The Italian icon’s Juve career stretches back into a different era, says Greg Lea, but there have been times when he nearly left...
It’s strange to think that a time once existed when Gianluigi Buffon did not keep goal for Juventus.
There was no Twitter, Facebook or YouTube when Buffon made his Bianconeri debut in the 4-0 win over Venezia in August 2001, and Udinese goalkeeper Simone Scuffet had not long turned five.
Thirteen years on, Buffon has won five scudetti with the Turin giants, as well as appearing in Serie B and a Champions League final, winning the World Cup with Italy and becoming his country’s all-time record appearance maker. When Buffon takes to the field in a Juventus shirt against Genoa on Wednesday, he will be doing so for the 500th time.
Born in the coastal Tuscan city of Carrara in January 1978, Buffon began his youth career at Parma as a midfielder, before moving between the sticks after being inspired by the performances of Cameroonian stopper Thomas N’Kono at the 1990 World Cup in Italy.
Captivated by the Indomitable Lions’ stunning victory over holders Argentina in the tournament’s opening game, Buffon admitted to falling in love with Valeri Nepomniachi’s side: “Apart from Italy, I supported Cameroon. They were my football heroes.”
A handy family
Studying the Buffon family’s sporting history, it was perhaps no coincidence that Gianluigi became a goalkeeper. His mother Maria was a discus thrower who held the Italian record for nearly 20 years, while his father Adriano represented his country at the shot put.
Lorenzo Buffon, cousin of Maria’s father, played in goal for Milan, Genoa and Inter after the Second World War, and Dante Masocco, Gianluigi’s uncle, was an Italian basketball international. When Buffon’s older sisters Veronica and Guendalina became champion volleyball players as young adults, it confirmed that the hand-related sporting gene had been passed down to the next generation, and Gianluigi’s positional alteration certainly makes perfect sense when considered within his wider familial context.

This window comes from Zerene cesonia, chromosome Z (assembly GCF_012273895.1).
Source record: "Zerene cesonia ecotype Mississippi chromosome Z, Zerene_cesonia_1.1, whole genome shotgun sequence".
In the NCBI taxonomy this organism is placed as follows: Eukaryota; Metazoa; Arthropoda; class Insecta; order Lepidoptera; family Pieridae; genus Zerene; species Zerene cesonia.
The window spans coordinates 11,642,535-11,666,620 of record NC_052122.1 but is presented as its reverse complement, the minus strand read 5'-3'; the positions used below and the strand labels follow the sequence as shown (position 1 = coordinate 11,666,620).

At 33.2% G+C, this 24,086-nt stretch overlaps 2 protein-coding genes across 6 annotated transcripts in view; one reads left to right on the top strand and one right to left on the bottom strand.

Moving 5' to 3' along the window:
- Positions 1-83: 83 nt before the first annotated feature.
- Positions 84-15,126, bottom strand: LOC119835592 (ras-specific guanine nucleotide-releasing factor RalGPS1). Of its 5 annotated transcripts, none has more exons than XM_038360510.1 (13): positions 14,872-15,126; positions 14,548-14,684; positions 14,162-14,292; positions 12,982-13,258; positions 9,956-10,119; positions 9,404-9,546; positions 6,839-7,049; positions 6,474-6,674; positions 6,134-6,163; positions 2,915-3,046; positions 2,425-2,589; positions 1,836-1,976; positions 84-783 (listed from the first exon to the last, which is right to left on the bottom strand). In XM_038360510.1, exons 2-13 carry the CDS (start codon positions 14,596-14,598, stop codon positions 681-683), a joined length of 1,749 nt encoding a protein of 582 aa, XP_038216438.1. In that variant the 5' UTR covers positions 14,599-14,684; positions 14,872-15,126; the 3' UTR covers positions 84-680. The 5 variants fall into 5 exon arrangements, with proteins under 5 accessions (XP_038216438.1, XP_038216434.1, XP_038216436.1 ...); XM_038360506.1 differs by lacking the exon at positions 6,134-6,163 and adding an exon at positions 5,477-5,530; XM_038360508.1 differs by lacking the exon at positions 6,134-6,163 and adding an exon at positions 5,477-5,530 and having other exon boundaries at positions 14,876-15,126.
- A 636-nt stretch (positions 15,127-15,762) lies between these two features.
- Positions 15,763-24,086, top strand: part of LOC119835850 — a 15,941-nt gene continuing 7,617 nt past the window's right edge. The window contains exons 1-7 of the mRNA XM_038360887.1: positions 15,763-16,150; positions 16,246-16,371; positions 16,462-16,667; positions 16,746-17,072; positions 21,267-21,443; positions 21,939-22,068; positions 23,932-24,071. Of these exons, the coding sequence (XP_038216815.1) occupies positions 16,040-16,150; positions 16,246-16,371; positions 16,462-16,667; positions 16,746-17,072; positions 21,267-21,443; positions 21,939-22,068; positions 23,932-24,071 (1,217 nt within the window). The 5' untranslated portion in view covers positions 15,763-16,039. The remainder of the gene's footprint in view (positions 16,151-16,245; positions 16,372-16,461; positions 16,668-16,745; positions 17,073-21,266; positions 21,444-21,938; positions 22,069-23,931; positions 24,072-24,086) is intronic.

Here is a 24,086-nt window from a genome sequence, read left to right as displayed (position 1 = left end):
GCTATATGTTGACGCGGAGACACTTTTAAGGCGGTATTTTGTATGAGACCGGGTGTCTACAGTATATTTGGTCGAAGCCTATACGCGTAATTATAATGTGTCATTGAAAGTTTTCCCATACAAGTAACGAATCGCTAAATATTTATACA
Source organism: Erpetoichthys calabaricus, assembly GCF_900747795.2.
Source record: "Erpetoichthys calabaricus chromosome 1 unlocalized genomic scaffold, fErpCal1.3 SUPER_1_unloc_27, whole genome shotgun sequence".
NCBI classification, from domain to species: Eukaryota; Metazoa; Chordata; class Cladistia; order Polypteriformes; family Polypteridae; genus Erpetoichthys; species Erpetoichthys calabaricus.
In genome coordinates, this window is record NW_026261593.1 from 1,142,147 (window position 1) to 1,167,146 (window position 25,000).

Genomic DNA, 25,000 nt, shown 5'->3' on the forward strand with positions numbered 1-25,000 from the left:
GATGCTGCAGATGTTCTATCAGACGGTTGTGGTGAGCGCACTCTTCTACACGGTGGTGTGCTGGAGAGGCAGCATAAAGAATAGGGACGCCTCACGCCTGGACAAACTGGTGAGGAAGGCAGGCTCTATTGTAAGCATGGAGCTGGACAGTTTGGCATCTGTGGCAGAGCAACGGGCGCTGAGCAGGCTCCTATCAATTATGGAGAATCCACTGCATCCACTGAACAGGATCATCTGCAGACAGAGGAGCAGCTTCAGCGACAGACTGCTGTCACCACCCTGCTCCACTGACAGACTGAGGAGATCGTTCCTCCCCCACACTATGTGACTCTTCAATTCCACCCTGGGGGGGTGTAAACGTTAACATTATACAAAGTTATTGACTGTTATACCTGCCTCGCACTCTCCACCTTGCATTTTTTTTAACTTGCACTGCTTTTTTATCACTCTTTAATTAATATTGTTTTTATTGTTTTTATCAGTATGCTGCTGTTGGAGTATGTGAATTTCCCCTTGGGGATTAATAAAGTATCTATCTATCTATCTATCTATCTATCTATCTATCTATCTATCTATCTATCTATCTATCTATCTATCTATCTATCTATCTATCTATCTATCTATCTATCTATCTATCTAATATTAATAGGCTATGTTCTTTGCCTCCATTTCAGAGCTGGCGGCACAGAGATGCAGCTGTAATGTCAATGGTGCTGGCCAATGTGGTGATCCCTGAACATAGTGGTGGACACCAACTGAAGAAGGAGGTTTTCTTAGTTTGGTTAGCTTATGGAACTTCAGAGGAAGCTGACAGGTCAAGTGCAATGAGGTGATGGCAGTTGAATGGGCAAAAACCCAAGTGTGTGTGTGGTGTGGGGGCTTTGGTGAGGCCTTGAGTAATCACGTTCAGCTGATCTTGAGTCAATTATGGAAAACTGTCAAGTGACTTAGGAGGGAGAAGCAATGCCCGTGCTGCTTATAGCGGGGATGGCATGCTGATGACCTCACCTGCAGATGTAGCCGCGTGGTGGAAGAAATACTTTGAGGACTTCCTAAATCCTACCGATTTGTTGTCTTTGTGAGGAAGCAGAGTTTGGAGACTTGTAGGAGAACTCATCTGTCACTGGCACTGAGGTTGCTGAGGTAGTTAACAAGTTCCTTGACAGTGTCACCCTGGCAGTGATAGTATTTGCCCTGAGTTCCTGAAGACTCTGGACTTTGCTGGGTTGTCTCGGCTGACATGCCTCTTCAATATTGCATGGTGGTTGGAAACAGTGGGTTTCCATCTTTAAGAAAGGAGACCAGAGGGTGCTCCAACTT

I’ve never seen a debut like his for the personality and quality he showed”
Parma reaped the rewards of Buffon’s switch, the Gialloblu’s iconic manager Nevio Scala so confident in Buffon’s ability that he handed him his debut in 1995 at the tender age of 17. The decision was brave, but not fuelled by desperation: Parma had lifted the UEFA Cup and finished third the previous year, and regular keeper Luca Bucci had just won his first caps for Italy. Buffon registered a clean sheet that afternoon against Milan, and his performance led goalkeeping legend Dino Zoff to comment that he had “never seen a debut like his for the personality and quality he showed”.
With Buffon firmly established as first choice, Parma won another UEFA Cup in 1999. The side from Emilia-Romagna also added the Coppa Italia and Supercoppa that season, and Buffon’s performances were formally recognised with his first Serie A Goalkeeper of the Year Award.
To Turin and beyond
The Tuscan collected the prize again in 2001 on the back of another remarkable season that demonstrated Buffon was no longer one for the future, but one for the here and now. Juventus clearly recognised this, forking out £33 million to bring Buffon to Turin, a fee that remains – by some distance – a world record for a goalkeeper.
Most expensive goalkeepers
- Gianluigi Buffon, Parma-Juventus, 2001, £33m
- Manuel Neuer, Schalke-Bayern Munich, 2011, £19m
- David de Gea, Atletico Madrid-Manchester United, 2011, £18m
- Angelo Peruzzi, Internazionale-Lazio, 2000, £15.7m
- Jan Oblak, Benfica-Atletico Madrid, 2014, £12.6m
- Fraser Forster, Celtic-England, 2014, £10m
- Fernando Muslera, Lazio-Galatasaray, 2011, £9.93m
- Samir Handanovic, Udinese-Internazionale, 2012, £9m
- Simon Mignolet, Sunderland-Liverpool, 2013, £9m
- Craig Gordon, Hearts-Sunderland, 2007, £9m
The fee was unprecedented, yet few argued that it was excessive. Oliver Kahn may have been considered the world’s best keeper at the time, but Buffon was at least a close second, displaying even at 23 a variety of qualities that made him the perfect goalkeeping package.